To say that Andy McNab’s book Last Night Another Soldier… is a quick read is to put it mildly. Short, sharp and to the point it most certainly is. If you are looking for literary or thought provoking prose, look elsewhere. If you are young, (probably) male and inspired by war stories, this is likely to be right up your street. It might not occupy you for an inordinate length of time. Given that Last Night Another Soldier… stands at just one hundred pages of eye-bulgingly large print, you may well spend longer reading this review than you will McNab’s discourse on modern warfare.
McNab does not dally. The action begins on the first page, with “our boys” thrust into a firefight with the Taliban in the rolling poppy fields of Afghanistan, and carries on in much the same vein for the remainder of the novel. Soldier speak abounds – from “aggressive camping” and “T1 casualties” to “scoff” and “blueys”. The author might be trying to take his reader inside the minds of his characters but, equally, one could decide that this is merely a superficial device to try and lend a little gravitas to his writing. Indeed, despite the attempt to establish a veneer of authenticity, the dialogue is frequently laboured. It is hard to imagine anyone in any walk of life uttering the words “Wind your neck in…Who do you think you are? Schwarzenegger, the Terminator?” Indeed, such clumsy cultural references abound – Hollyoakes, Richard & Judy, FHM, Zoo, and a catalogue of popular cultural references are press ganged into action to make the squaddies appear just like you and me. But that’s about as philosophical as things get. McNab certainly does not overburden us with angst or tortured soul-bearing.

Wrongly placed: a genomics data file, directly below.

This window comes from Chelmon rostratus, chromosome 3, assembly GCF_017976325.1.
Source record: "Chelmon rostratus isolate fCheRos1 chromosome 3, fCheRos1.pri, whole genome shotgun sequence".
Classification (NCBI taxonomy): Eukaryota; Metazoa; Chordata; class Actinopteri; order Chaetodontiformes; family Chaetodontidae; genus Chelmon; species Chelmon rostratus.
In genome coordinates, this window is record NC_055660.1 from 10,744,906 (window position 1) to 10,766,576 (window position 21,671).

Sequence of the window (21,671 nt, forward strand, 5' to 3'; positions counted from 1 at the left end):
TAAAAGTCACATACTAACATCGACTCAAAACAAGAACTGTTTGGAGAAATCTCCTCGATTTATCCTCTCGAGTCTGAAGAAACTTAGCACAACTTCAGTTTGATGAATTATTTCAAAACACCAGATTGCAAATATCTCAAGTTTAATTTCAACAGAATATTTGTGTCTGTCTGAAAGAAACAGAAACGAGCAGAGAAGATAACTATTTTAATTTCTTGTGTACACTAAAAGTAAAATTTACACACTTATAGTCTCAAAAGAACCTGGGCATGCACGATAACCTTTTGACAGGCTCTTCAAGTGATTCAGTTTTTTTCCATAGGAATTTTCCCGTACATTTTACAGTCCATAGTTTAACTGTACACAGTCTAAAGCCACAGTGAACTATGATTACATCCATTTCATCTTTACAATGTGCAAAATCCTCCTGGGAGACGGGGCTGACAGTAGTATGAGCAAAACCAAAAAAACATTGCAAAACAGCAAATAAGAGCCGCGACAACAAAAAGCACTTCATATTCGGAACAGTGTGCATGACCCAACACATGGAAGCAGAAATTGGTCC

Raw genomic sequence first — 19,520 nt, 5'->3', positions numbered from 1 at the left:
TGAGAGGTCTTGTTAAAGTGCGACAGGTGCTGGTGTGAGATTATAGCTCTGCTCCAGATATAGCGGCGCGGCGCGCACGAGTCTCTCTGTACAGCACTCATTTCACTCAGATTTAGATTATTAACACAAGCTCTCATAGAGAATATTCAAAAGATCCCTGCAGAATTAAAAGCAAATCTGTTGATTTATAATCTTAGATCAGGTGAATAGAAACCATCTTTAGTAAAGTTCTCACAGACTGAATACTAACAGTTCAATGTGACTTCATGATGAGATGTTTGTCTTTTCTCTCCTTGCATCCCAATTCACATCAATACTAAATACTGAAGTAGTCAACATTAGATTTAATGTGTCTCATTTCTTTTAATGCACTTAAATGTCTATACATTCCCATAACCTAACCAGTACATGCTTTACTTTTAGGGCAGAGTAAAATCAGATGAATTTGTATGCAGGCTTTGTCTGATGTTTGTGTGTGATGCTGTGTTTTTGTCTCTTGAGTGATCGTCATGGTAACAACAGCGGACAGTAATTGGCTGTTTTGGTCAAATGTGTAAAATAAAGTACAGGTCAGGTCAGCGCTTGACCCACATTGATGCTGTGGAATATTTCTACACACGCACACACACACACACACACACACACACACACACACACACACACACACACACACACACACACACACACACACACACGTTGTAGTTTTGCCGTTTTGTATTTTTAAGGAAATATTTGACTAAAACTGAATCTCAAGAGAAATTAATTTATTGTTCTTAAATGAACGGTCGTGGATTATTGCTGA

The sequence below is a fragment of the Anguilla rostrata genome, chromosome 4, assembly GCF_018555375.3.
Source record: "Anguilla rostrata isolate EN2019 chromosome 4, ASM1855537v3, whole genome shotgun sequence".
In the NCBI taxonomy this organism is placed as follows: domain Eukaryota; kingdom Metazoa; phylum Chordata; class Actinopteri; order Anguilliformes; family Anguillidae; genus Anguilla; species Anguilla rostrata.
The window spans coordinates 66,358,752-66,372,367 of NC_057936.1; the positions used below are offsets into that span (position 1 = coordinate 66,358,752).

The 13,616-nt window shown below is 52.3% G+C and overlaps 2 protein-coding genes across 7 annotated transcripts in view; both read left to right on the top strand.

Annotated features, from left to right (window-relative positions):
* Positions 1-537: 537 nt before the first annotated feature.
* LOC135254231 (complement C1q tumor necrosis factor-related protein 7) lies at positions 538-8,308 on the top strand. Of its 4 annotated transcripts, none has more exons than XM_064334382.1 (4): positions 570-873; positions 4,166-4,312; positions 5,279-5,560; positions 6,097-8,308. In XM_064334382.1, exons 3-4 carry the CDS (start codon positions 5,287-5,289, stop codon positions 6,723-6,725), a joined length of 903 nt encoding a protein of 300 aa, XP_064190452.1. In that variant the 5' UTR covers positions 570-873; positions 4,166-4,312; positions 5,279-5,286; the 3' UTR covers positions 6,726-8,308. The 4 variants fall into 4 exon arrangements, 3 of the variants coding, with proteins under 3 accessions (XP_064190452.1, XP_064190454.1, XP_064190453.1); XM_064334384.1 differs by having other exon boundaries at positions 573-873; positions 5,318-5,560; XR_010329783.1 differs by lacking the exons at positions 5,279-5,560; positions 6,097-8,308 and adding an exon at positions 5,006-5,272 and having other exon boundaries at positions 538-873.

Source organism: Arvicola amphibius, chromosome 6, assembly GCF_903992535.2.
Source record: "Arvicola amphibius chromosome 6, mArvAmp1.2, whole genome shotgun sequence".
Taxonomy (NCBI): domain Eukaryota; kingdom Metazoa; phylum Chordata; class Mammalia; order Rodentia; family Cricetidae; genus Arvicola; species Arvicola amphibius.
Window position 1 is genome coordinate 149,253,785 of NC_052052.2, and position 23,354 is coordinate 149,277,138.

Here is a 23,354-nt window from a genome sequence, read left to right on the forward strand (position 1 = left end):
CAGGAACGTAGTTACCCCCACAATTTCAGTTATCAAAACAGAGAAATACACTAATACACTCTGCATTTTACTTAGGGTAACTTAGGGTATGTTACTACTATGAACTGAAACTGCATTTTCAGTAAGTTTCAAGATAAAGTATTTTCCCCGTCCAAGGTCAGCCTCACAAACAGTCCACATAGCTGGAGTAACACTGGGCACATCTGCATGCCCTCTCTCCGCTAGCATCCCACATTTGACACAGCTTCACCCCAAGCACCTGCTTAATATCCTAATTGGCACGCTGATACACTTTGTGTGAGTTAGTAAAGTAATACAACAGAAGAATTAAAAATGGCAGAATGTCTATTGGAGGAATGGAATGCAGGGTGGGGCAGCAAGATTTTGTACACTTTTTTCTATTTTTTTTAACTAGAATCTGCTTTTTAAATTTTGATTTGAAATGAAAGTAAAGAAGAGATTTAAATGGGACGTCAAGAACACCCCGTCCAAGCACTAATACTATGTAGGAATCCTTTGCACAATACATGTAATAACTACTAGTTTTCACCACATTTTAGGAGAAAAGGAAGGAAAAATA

Realistic, unsentimental but lacking polish or depth, Last Night Another Soldier is about as far removed from classic literary explorations of the conditions of war such as Joseph Heller’s Catch 22 or Kurt Vonnegut’s Slaughterhouse Five as it is possible to be. But then again, McNab’s novel neither sets out to change our minds nor to make the case for war. Instead, McNab gives us a sense of modern day warfare and the reasons soldiers are still willing to fight. As the narrator “Briggsy” comments: “soldiers don’t fight for queen and country, like they say on the telly. They fight for each other.”
This is a straightforward war story which could come from any era; it’s just the means of killing and the arena of war that has changed. Indeed, the novel may be met with nostalgia by a certain generation brought up on Commando comics in the 1960s and 1970s. The stories stay the same, only the genre changes.
As a work of literature, Last Night Another Soldier… is forgettable. But World Book Night is about the pleasure of reading, and there can be no denying that an audience exists for this type of book. So perhaps it’s better just to appreciate this book for what it is, and not expect it to question too many ideologies. After all, soldiers don’t ask why, they just want to know what they have to do next.